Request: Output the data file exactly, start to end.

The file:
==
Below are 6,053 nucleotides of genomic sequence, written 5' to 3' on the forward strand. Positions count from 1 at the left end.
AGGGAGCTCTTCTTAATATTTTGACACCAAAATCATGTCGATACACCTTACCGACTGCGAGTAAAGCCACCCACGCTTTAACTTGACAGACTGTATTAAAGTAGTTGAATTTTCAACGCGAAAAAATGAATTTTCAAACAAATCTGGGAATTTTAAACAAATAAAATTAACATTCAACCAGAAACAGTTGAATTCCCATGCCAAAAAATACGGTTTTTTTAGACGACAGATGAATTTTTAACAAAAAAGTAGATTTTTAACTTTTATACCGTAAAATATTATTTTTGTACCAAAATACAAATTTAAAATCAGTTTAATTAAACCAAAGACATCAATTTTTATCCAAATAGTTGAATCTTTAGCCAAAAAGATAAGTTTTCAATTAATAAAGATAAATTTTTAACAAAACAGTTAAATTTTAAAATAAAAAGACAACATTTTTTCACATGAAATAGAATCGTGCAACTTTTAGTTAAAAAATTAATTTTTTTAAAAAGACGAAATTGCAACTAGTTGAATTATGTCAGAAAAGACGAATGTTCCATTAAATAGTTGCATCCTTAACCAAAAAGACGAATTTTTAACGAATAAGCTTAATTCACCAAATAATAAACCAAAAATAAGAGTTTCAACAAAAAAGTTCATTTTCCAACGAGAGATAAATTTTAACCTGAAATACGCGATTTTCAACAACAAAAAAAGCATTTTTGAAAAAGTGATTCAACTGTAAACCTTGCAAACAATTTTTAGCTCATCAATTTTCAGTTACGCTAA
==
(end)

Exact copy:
Below are 6,053 nucleotides of genomic sequence, written 5' to 3' on the forward strand. Positions count from 1 at the left end.
AGGGAGCTCTTCTTAATATTTTGACACCAAAATCATGTCGATACACCTTACCGACTGCGAGTAAAGCCACCCACGCTTTAACTTGACAGACTGTATTAAAGTAGTTGAATTTTCAACGCGAAAAAATGAATTTTCAAACAAATCTGGGAATTTTAAACAAATAAAATTAACATTCAACCAGAAACAGTTGAATTCCCATGCCAAAAAATACGGTTTTTTTAGACGACAGATGAATTTTTAACAAAAAAGTAGATTTTTAACTTTTATACCGTAAAATATTATTTTTGTACCAAAATACAAATTTAAAATCAGTTTAATTAAACCAAAGACATCAATTTTTATCCAAATAGTTGAATCTTTAGCCAAAAAGATAAGTTTTCAATTAATAAAGATAAATTTTTAACAAAACAGTTAAATTTTAAAATAAAAAGACAACATTTTTTCACATGAAATAGAATCGTGCAACTTTTAGTTAAAAAATTAATTTTTTTAAAAAGACGAAATTGCAACTAGTTGAATTATGTCAGAAAAGACGAATGTTCCATTAAATAGTTGCATCCTTAACCAAAAAGACGAATTTTTAACGAATAAGCTTAATTCACCAAATAATAAACCAAAAATAAGAGTTTCAACAAAAAAGTTCATTTTCCAACGAGAGATAAATTTTAACCTGAAATACGCGATTTTCAACAACAAAAAAAGCATTTTTGAAAAAGTGATTCAACTGTAAACCTTGCAAACAATTTTTAGCTCATCAATTTTCAGTTACGCTAA